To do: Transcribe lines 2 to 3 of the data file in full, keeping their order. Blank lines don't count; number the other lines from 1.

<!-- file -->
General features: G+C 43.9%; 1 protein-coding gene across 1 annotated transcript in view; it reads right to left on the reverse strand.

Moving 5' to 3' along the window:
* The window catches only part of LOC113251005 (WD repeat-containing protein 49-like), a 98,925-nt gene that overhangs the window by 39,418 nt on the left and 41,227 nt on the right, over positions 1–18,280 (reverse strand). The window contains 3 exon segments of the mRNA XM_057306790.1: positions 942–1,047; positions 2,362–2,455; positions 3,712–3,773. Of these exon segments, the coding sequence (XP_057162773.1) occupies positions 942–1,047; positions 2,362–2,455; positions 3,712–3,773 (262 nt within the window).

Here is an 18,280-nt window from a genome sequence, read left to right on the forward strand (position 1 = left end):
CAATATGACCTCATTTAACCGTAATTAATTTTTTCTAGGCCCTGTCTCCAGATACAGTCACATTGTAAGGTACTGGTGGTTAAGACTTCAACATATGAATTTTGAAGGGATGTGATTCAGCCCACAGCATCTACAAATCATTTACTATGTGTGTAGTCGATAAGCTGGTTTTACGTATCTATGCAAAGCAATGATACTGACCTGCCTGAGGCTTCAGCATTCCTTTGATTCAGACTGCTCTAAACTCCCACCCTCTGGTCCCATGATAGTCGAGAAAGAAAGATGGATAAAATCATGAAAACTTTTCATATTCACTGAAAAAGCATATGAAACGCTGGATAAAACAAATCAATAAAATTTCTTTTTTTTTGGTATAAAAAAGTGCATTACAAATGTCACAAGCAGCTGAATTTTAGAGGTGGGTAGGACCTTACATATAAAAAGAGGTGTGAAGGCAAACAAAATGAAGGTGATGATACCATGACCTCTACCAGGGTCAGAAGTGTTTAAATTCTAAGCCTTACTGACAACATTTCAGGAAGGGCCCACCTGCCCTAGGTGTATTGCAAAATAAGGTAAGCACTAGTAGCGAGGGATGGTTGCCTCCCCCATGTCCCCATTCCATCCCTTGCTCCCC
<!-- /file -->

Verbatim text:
Moving 5' to 3' along the window:
* The window catches only part of LOC113251005 (WD repeat-containing protein 49-like), a 98,925-nt gene that overhangs the window by 39,418 nt on the left and 41,227 nt on the right, over positions 1–18,280 (reverse strand). The window contains 3 exon segments of the mRNA XM_057306790.1: positions 942–1,047; positions 2,362–2,455; positions 3,712–3,773. Of these exon segments, the coding sequence (XP_057162773.1) occupies positions 942–1,047; positions 2,362–2,455; positions 3,712–3,773 (262 nt within the window).